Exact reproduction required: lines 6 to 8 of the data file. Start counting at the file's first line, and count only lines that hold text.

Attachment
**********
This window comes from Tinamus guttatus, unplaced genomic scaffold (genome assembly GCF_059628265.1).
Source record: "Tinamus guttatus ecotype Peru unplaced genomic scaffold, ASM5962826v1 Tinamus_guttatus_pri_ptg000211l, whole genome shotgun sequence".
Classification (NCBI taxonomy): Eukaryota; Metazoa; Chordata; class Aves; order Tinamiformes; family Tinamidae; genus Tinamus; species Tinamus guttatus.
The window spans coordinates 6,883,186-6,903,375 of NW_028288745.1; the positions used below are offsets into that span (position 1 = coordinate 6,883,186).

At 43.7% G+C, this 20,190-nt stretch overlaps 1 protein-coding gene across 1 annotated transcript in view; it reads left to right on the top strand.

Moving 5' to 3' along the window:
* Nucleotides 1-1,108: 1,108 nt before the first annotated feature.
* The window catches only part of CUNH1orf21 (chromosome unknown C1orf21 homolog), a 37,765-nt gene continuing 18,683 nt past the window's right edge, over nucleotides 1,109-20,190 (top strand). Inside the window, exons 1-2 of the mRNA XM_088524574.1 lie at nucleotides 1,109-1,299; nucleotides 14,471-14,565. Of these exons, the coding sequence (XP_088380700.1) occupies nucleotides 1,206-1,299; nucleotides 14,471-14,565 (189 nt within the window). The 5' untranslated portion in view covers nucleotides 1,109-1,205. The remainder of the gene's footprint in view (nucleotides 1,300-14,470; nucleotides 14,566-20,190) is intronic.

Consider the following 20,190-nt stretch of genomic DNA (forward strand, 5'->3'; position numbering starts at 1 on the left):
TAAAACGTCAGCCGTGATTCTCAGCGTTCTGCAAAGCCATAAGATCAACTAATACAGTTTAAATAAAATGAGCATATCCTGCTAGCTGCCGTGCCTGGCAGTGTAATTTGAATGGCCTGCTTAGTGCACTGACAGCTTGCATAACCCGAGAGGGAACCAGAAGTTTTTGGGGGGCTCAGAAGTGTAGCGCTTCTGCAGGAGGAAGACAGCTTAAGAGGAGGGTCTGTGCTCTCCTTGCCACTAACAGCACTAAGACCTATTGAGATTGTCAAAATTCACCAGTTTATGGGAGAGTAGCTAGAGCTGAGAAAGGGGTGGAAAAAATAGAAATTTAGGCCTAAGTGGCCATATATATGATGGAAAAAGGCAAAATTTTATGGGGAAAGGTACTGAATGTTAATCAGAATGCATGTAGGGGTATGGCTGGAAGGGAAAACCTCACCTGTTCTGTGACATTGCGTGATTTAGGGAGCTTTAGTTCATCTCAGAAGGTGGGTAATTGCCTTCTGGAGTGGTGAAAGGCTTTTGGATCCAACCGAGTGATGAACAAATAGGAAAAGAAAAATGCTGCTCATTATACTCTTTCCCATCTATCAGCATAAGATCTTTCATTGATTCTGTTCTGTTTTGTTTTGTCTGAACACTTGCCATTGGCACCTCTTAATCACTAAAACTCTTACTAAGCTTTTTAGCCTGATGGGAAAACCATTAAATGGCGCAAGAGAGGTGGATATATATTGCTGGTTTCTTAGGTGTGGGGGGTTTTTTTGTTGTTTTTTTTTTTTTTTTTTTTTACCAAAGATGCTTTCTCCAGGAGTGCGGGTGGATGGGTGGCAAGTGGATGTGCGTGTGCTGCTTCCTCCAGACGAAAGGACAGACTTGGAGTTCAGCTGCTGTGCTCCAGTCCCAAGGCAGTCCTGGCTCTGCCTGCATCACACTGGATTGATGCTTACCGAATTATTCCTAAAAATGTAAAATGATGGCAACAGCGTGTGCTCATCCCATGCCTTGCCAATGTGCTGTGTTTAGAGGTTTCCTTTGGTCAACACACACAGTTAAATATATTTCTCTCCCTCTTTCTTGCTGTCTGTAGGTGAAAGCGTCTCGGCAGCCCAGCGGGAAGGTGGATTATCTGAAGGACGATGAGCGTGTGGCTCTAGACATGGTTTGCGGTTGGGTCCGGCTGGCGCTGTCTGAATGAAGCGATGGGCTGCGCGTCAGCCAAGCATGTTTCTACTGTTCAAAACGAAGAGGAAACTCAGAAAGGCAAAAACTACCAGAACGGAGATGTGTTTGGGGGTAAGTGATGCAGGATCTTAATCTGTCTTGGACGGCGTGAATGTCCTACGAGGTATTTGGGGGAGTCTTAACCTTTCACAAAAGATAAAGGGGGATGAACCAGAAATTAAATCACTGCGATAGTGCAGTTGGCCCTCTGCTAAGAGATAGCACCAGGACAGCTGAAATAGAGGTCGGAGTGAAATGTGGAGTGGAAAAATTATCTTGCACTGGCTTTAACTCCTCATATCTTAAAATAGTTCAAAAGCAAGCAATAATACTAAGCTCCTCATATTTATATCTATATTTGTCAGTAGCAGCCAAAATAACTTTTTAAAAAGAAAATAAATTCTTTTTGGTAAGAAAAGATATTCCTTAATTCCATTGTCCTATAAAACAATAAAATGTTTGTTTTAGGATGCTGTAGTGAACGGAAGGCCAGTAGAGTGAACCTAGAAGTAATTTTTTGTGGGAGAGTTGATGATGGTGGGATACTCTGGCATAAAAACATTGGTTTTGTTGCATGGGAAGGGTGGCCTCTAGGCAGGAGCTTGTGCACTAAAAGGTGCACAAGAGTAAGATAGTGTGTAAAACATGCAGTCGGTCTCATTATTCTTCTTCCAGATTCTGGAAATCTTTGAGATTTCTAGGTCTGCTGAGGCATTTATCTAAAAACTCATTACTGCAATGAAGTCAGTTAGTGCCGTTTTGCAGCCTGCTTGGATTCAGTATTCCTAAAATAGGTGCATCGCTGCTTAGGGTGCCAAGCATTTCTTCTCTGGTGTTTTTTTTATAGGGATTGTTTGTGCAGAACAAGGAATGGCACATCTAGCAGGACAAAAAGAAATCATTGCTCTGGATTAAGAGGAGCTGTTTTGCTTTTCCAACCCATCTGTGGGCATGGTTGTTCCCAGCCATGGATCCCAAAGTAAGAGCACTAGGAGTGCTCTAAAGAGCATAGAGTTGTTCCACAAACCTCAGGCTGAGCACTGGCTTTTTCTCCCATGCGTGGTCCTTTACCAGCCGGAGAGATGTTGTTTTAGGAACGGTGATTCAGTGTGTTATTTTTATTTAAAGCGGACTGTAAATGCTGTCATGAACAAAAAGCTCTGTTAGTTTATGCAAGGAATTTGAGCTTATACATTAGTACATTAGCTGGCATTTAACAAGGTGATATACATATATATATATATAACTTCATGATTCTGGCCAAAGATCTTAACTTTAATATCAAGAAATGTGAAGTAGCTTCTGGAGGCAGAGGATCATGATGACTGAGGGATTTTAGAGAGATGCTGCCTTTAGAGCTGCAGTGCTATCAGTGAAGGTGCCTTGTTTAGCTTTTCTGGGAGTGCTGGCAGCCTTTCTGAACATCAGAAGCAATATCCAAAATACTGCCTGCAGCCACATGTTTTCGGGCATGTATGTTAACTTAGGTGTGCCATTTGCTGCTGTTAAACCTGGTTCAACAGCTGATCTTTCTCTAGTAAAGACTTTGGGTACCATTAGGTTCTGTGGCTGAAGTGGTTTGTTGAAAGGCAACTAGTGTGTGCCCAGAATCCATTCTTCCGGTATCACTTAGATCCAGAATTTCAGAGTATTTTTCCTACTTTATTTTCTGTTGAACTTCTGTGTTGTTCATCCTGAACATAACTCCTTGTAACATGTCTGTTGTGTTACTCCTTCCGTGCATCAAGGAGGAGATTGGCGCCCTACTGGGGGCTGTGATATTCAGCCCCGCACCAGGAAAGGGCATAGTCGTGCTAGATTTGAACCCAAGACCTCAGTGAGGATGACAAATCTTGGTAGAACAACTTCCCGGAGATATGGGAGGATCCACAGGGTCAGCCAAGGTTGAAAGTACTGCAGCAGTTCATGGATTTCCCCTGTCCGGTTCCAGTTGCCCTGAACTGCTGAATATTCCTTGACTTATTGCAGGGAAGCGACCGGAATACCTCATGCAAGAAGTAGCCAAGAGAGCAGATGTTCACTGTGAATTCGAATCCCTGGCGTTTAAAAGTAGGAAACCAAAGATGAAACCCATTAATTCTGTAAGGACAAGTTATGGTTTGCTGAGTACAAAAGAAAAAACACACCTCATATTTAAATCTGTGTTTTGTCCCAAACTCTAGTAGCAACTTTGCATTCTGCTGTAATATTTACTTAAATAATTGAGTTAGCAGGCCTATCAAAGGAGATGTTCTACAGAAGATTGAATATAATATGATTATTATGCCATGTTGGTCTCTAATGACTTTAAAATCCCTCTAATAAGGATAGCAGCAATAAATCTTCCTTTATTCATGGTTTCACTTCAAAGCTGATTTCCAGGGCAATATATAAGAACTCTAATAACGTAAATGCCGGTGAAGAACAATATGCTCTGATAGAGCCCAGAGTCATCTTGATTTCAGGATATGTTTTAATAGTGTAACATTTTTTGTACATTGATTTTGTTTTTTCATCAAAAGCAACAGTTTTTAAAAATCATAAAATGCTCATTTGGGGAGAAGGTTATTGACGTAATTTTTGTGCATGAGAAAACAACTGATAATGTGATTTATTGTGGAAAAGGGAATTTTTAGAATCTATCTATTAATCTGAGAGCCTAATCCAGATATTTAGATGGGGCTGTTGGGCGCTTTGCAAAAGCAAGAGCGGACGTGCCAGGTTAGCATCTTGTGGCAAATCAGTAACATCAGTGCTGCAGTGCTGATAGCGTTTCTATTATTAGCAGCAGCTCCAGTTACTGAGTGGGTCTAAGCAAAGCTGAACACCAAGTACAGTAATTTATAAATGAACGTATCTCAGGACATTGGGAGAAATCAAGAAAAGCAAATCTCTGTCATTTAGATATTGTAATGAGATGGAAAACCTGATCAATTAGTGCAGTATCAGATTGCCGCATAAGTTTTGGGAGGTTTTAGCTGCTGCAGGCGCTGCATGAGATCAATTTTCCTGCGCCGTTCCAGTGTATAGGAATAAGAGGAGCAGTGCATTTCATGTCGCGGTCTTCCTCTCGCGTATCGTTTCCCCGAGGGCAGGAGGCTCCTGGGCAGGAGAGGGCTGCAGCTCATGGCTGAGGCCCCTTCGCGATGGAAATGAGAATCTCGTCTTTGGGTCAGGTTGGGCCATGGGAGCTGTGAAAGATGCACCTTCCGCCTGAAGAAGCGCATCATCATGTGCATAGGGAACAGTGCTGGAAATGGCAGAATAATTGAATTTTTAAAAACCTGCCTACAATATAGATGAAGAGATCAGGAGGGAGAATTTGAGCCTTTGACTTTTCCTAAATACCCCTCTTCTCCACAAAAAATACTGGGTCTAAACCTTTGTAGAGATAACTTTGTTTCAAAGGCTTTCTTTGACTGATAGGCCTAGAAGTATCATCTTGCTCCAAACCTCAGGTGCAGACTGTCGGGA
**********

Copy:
Moving 5' to 3' along the window:
* Nucleotides 1-1,108: 1,108 nt before the first annotated feature.
* The window catches only part of CUNH1orf21 (chromosome unknown C1orf21 homolog), a 37,765-nt gene continuing 18,683 nt past the window's right edge, over nucleotides 1,109-20,190 (top strand). Inside the window, exons 1-2 of the mRNA XM_088524574.1 lie at nucleotides 1,109-1,299; nucleotides 14,471-14,565. Of these exons, the coding sequence (XP_088380700.1) occupies nucleotides 1,206-1,299; nucleotides 14,471-14,565 (189 nt within the window). The 5' untranslated portion in view covers nucleotides 1,109-1,205. The remainder of the gene's footprint in view (nucleotides 1,300-14,470; nucleotides 14,566-20,190) is intronic.